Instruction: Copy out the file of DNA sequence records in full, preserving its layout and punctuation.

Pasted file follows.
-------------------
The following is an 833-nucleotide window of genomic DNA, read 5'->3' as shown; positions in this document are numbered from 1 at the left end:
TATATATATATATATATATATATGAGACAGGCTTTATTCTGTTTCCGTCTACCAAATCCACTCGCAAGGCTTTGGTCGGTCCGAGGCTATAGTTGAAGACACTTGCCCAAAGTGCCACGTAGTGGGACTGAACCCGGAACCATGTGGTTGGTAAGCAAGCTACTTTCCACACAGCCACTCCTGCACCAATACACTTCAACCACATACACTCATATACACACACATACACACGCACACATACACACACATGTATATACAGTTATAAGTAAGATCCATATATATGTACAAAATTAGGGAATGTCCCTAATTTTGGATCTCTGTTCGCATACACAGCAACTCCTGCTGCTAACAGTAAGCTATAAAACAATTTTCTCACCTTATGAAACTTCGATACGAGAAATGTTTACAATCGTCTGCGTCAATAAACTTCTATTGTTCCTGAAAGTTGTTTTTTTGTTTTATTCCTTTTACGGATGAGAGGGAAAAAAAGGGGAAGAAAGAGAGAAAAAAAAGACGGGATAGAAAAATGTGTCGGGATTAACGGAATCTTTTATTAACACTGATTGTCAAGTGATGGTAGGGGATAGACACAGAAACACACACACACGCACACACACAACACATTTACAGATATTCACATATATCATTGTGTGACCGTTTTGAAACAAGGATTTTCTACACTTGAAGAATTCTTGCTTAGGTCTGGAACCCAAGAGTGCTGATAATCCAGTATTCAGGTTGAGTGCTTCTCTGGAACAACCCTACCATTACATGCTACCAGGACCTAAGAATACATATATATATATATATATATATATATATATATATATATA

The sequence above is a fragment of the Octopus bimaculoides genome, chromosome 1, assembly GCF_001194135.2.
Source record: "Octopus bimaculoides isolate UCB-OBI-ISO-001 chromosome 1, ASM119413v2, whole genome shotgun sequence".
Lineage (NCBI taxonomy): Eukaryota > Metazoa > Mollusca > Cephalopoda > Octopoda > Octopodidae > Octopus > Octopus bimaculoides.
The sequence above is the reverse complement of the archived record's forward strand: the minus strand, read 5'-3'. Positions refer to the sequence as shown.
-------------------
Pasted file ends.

The following is an 833-nucleotide window of genomic DNA, read 5'->3' as shown; positions in this document are numbered from 1 at the left end:
TATATATATATATATATATATATGAGACAGGCTTTATTCTGTTTCCGTCTACCAAATCCACTCGCAAGGCTTTGGTCGGTCCGAGGCTATAGTTGAAGACACTTGCCCAAAGTGCCACGTAGTGGGACTGAACCCGGAACCATGTGGTTGGTAAGCAAGCTACTTTCCACACAGCCACTCCTGCACCAATACACTTCAACCACATACACTCATATACACACACATACACACGCACACATACACACACATGTATATACAGTTATAAGTAAGATCCATATATATGTACAAAATTAGGGAATGTCCCTAATTTTGGATCTCTGTTCGCATACACAGCAACTCCTGCTGCTAACAGTAAGCTATAAAACAATTTTCTCACCTTATGAAACTTCGATACGAGAAATGTTTACAATCGTCTGCGTCAATAAACTTCTATTGTTCCTGAAAGTTGTTTTTTTGTTTTATTCCTTTTACGGATGAGAGGGAAAAAAAGGGGAAGAAAGAGAGAAAAAAAAGACGGGATAGAAAAATGTGTCGGGATTAACGGAATCTTTTATTAACACTGATTGTCAAGTGATGGTAGGGGATAGACACAGAAACACACACACACGCACACACACAACACATTTACAGATATTCACATATATCATTGTGTGACCGTTTTGAAACAAGGATTTTCTACACTTGAAGAATTCTTGCTTAGGTCTGGAACCCAAGAGTGCTGATAATCCAGTATTCAGGTTGAGTGCTTCTCTGGAACAACCCTACCATTACATGCTACCAGGACCTAAGAATACATATATATATATATATATATATATATATATATATATATA

The sequence above is a fragment of the Octopus bimaculoides genome, chromosome 1, assembly GCF_001194135.2.
Source record: "Octopus bimaculoides isolate UCB-OBI-ISO-001 chromosome 1, ASM119413v2, whole genome shotgun sequence".
Lineage (NCBI taxonomy): Eukaryota > Metazoa > Mollusca > Cephalopoda > Octopoda > Octopodidae > Octopus > Octopus bimaculoides.
The sequence above is the reverse complement of the archived record's forward strand: the minus strand, read 5'-3'. Positions refer to the sequence as shown.